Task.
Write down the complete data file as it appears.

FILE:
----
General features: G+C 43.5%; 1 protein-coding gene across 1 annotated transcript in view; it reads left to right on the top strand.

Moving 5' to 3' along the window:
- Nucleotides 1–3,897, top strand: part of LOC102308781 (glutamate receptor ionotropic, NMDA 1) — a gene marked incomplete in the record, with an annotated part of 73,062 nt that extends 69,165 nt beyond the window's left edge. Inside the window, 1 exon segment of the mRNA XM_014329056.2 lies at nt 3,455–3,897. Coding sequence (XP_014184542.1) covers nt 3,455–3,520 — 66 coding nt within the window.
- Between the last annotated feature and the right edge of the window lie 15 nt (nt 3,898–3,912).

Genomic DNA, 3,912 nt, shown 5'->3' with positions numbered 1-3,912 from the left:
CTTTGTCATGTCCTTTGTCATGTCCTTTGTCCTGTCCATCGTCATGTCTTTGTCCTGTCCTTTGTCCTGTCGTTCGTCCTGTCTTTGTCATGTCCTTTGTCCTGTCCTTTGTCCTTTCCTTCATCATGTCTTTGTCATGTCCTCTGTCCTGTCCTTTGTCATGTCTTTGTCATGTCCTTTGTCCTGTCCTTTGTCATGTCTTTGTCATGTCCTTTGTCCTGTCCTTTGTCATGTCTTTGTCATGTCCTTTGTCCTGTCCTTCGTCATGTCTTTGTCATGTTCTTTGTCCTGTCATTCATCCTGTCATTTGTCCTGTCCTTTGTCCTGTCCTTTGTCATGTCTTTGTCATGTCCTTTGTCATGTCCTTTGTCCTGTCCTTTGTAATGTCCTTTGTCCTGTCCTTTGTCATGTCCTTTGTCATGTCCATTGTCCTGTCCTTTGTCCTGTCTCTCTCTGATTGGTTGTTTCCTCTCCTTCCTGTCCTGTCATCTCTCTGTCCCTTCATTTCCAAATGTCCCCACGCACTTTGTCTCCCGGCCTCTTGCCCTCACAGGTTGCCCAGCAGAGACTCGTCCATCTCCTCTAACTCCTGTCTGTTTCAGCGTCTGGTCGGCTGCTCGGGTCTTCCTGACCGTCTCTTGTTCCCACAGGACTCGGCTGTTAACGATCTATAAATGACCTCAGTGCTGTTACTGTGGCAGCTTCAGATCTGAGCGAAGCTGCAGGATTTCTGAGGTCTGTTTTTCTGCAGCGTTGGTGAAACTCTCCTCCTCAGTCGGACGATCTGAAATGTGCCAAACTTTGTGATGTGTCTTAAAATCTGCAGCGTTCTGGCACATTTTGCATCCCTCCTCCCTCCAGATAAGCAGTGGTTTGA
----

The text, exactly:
General features: G+C 43.5%; 1 protein-coding gene across 1 annotated transcript in view; it reads left to right on the top strand.

Moving 5' to 3' along the window:
- Nucleotides 1–3,897, top strand: part of LOC102308781 (glutamate receptor ionotropic, NMDA 1) — a gene marked incomplete in the record, with an annotated part of 73,062 nt that extends 69,165 nt beyond the window's left edge. Inside the window, 1 exon segment of the mRNA XM_014329056.2 lies at nt 3,455–3,897. Coding sequence (XP_014184542.1) covers nt 3,455–3,520 — 66 coding nt within the window.
- Between the last annotated feature and the right edge of the window lie 15 nt (nt 3,898–3,912).

Genomic DNA, 3,912 nt, shown 5'->3' with positions numbered 1-3,912 from the left:
CTTTGTCATGTCCTTTGTCATGTCCTTTGTCCTGTCCATCGTCATGTCTTTGTCCTGTCCTTTGTCCTGTCGTTCGTCCTGTCTTTGTCATGTCCTTTGTCCTGTCCTTTGTCCTTTCCTTCATCATGTCTTTGTCATGTCCTCTGTCCTGTCCTTTGTCATGTCTTTGTCATGTCCTTTGTCCTGTCCTTTGTCATGTCTTTGTCATGTCCTTTGTCCTGTCCTTTGTCATGTCTTTGTCATGTCCTTTGTCCTGTCCTTCGTCATGTCTTTGTCATGTTCTTTGTCCTGTCATTCATCCTGTCATTTGTCCTGTCCTTTGTCCTGTCCTTTGTCATGTCTTTGTCATGTCCTTTGTCATGTCCTTTGTCCTGTCCTTTGTAATGTCCTTTGTCCTGTCCTTTGTCATGTCCTTTGTCATGTCCATTGTCCTGTCCTTTGTCCTGTCTCTCTCTGATTGGTTGTTTCCTCTCCTTCCTGTCCTGTCATCTCTCTGTCCCTTCATTTCCAAATGTCCCCACGCACTTTGTCTCCCGGCCTCTTGCCCTCACAGGTTGCCCAGCAGAGACTCGTCCATCTCCTCTAACTCCTGTCTGTTTCAGCGTCTGGTCGGCTGCTCGGGTCTTCCTGACCGTCTCTTGTTCCCACAGGACTCGGCTGTTAACGATCTATAAATGACCTCAGTGCTGTTACTGTGGCAGCTTCAGATCTGAGCGAAGCTGCAGGATTTCTGAGGTCTGTTTTTCTGCAGCGTTGGTGAAACTCTCCTCCTCAGTCGGACGATCTGAAATGTGCCAAACTTTGTGATGTGTCTTAAAATCTGCAGCGTTCTGGCACATTTTGCATCCCTCCTCCCTCCAGATAAGCAGTGGTTTGA